John Brooks : Business Adventures (#9 of 26)

I don’t quite remember how I found and picked up this rather esoteric book, I assume it lurking amidst the pile of books that Amazon’s recommendation algorithm keeps churning out – and mighty successfully at that it seems. For the uninitiated, this is a irregular choice because this is a book written – hold your breaths – in 1965. To drive the point home more effectively, that’s over half a century ago. There’s an interesting story on how this book rose into prominence after being recommended by Bill Gates on Forbes.  Long story short? It wasn’t even a best seller by any means. It was out of print, was revived from the dead by Gates’ comments, given CPR by an enterprising firm which specialised in actually converting old tomes to e-books which then watched as the previously dead & buried work proved it was alive and kicking as it raced to the New York Times’ Bestseller list.

CaptureReading this book isn’t the easiest of experiences though. I feel I keep mentioning this time and again with every book I read and I’m trying to think why. I guess the reason is that we’re all pretty pressed for time in our lives today. And the only reason I’m reading a non-fiction work over a nice fictional one is that I’m hoping to learn something from it while enjoying the experience of reading as well. The moment that experience is no longer fun (and it has to compete with my smartphones, movies on the television, IPL games and a multitude of other distractions) and the book starts to seem like a textbook – the incentive to actually willfully take time out to enjoy (or ‘relish’) it goes down.

Some expectations from a 50 year book are to be had. That the tales will likely be out of date (I’m assuming even Bill Gates read it many years ago and not in 2014). That the writing style would be considerably different and indulge in plenty of perambulation before getting to the point. Examples may be difficult to relate to due to a generation gap and them being Wall-Street (read : America) centric. And most of them are true. Especially the one about all of them being too long. That however doesn’t take away from the book’s mission if you’re looking to learn something, there’re definitely things to pick up and imbibe if you read it properly. After ploughing through 3 chapters and with this in mind, I’ve decided not to shove it down my throat all at once but read a chapter at regular intervals. I shall keep adding about each of these ’12 classic tales’ over time here.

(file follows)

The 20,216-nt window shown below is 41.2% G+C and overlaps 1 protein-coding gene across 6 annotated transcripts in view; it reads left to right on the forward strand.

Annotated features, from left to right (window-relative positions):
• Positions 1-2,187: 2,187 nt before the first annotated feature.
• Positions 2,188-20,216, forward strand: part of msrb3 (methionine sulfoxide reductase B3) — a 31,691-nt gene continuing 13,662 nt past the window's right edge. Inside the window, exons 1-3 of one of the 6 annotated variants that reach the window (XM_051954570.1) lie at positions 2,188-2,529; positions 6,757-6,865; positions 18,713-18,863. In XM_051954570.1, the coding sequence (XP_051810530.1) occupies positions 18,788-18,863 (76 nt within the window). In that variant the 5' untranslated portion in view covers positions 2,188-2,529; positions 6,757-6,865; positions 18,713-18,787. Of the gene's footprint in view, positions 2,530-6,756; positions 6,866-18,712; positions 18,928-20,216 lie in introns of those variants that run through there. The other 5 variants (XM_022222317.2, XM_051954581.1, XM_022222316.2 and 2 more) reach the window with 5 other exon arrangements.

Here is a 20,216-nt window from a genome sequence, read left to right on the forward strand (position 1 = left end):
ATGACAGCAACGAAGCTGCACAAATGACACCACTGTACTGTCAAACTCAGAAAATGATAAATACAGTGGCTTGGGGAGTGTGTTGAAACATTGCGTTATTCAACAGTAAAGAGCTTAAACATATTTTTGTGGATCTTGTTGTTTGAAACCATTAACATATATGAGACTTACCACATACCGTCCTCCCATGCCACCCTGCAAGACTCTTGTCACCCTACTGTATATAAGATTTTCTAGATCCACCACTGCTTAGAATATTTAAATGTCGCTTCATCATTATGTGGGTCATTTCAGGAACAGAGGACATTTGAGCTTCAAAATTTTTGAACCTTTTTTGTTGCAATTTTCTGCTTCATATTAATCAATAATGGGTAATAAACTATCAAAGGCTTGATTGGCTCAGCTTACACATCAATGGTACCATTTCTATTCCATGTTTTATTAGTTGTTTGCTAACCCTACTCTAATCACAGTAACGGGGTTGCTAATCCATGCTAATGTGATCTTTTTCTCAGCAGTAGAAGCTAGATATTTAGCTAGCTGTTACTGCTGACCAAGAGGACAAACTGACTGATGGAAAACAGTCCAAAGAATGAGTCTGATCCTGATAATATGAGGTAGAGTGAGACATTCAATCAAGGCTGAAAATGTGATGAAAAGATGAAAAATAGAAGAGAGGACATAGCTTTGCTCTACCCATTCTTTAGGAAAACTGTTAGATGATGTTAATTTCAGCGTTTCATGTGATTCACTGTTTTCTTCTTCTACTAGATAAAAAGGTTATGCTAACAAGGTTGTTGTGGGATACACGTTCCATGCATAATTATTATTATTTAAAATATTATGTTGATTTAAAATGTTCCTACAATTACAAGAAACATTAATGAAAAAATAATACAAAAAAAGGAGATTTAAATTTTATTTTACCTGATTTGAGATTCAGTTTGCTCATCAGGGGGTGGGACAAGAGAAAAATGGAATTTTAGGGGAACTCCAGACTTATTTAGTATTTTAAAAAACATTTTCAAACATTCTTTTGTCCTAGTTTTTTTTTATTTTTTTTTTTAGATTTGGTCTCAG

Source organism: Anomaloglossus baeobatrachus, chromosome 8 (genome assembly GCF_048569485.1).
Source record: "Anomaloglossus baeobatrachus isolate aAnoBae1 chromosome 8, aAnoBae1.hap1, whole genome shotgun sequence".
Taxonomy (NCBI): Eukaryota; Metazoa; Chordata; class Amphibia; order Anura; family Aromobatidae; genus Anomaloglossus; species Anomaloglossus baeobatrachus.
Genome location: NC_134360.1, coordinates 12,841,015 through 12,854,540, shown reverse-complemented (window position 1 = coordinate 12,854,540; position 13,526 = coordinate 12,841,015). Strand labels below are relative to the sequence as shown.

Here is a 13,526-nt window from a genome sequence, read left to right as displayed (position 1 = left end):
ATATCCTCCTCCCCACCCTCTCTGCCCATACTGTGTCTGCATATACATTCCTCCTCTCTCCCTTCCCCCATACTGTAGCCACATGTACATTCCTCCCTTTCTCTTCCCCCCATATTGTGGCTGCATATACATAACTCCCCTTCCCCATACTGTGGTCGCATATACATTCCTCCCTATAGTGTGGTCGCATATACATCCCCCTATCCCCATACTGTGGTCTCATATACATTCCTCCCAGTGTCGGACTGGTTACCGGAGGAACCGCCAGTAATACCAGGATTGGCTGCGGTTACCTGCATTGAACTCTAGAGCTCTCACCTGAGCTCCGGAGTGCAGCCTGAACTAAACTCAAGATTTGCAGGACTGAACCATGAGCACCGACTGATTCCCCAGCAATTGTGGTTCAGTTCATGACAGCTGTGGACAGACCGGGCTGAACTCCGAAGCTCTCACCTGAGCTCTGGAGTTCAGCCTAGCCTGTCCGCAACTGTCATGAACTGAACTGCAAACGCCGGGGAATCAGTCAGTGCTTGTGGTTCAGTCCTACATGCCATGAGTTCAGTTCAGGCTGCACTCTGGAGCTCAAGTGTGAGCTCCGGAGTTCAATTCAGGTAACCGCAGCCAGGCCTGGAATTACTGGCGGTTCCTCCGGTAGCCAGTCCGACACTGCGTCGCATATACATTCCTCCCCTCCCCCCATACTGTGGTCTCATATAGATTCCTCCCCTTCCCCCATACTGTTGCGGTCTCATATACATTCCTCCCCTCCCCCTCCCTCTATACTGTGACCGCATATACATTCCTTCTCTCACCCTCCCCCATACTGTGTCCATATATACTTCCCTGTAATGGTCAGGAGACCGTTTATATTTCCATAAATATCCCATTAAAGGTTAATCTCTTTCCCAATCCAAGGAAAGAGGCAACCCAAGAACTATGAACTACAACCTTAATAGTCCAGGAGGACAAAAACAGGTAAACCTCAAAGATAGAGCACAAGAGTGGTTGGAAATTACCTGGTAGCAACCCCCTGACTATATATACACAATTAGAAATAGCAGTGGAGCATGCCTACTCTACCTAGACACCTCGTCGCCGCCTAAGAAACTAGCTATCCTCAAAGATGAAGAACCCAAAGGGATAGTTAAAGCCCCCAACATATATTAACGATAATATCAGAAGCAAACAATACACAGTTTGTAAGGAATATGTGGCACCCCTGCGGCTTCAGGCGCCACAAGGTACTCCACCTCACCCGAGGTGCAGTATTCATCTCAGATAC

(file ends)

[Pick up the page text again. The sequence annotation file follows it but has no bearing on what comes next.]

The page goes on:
1. The Fluctuation – The little crash in ’62

Information #1 : There was a large stock market crash in 1962, second only at that time to the Great Depression of ’29. This tale seeks to explore why that may have happened and the machinations on the ground as it actually did. It was a week of heavy fluctuation in the stock market in May 1962 – it’s now apparently known as the Flash Crash of ’62. Intersting to observe how stock markets actually worked in a pre-computer era : ticker-tapes with details printed on them were churned out throughout. As more and more activity happened on the floor of the exchange, the more of a ‘lag’ the tape had which led to its own set of complications. Mysteriously, the markets rebounded though – unlike what happened in 1929. Why? They didn’t know in ’29, Brooks’ can’t put a finger on it in ’62 and almost 50 years later – reverse engineering aside – we still didn’t quite know for sure what hit us in 2008 either.